“We need to talk,” he said, pushing his tray aside with his lunch unfinished.
“Okay,” I agreed in a small voice, praying for a big gust of wind to come and blow me right off the ferry.
He scrubbed his hands over his face and cleared his throat. “Last night, you said some stuff.”
“Yeah. It’s starting to come back to me,” I said. “Any chance you can just forget everything I said?”
“No.” His blue eyes burned into mine, his mouth set in a thin line. I couldn’t tell if he was angry, or horny, or what.
“You don’t have anything to be sorry for, Cheyenne,” he said, his voice softening.
“Then why are you mad at me?”
“I’m not mad at you, sweetheart. But I think we need to stop things from going any further between us.”
My heart sank. Tears burned behind my eyes. I had to get control. It wasn’t like I was being dumped. I never had Abe. So why did it feel like he’d ripped my heart out and stomped on it?
“Okay,” I whispered, using every ounce of strength in my body not to burst out crying.
He sighed heavily. Apparently, I wasn’t doing a good job of masking my feelings.
“I promised Craig I wouldn’t hurt you. After what you told me last night, I realize that is exactly what would happen if I acted on my attraction to you. I don’t do relationships, Cheyenne. I can’t offer you anything other than a casual fling that would end when this trip is over.”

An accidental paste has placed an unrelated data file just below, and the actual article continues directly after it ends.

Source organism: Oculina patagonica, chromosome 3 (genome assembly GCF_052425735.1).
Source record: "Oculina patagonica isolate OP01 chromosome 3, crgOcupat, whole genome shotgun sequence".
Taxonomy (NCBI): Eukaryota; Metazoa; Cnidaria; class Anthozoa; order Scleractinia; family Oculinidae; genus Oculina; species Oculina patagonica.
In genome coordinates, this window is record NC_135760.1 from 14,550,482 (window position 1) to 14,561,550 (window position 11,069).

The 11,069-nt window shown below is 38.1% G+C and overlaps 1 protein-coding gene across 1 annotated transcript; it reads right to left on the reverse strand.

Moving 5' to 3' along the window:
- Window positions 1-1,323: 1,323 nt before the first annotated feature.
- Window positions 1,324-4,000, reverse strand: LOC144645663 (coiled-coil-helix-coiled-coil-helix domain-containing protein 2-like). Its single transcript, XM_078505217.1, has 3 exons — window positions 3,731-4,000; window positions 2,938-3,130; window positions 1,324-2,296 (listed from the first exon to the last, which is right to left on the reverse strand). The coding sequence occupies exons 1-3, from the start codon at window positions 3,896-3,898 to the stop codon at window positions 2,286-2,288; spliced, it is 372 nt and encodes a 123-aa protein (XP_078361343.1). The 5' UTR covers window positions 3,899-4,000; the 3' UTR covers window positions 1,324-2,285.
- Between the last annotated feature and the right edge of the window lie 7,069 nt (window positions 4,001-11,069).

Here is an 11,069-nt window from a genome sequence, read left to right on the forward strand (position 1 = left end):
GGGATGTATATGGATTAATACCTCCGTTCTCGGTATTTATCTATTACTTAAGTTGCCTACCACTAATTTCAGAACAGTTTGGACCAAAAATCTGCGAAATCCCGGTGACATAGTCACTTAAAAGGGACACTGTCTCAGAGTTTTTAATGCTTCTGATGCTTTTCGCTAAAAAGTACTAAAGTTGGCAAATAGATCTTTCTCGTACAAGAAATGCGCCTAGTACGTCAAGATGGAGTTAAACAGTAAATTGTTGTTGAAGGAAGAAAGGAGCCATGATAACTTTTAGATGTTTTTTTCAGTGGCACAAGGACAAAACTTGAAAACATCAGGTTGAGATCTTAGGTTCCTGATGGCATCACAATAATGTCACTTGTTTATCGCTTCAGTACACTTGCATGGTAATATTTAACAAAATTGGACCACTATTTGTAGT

“I know that, Abe. I just got out of a two-year relationship. I’m not looking for anything long-term either. I was hoping a fling with you would be the cure to my problem.”
“Oh wow,” he laughed, rubbing his hand over his heart. “That stung. You just want to use me for sex.”
“That came out all wrong,” I said, relieved to see a smile on his face.
He reached across the table, linking our fingers together. “Are you sure you want this? You say you’re okay with a no strings fling now. But what if you change your mind?”
“I won’t,” I said with more conviction than I felt. But I had to make him believe I wouldn’t fall for him. This was my chance to live out my teenage fantasy. To resolve my sexual problems. Abe was the answer. If I could learn to have orgasms with a man, I could finally start looking for Mr. Right.
The only problem with that plan?
I’d already found him.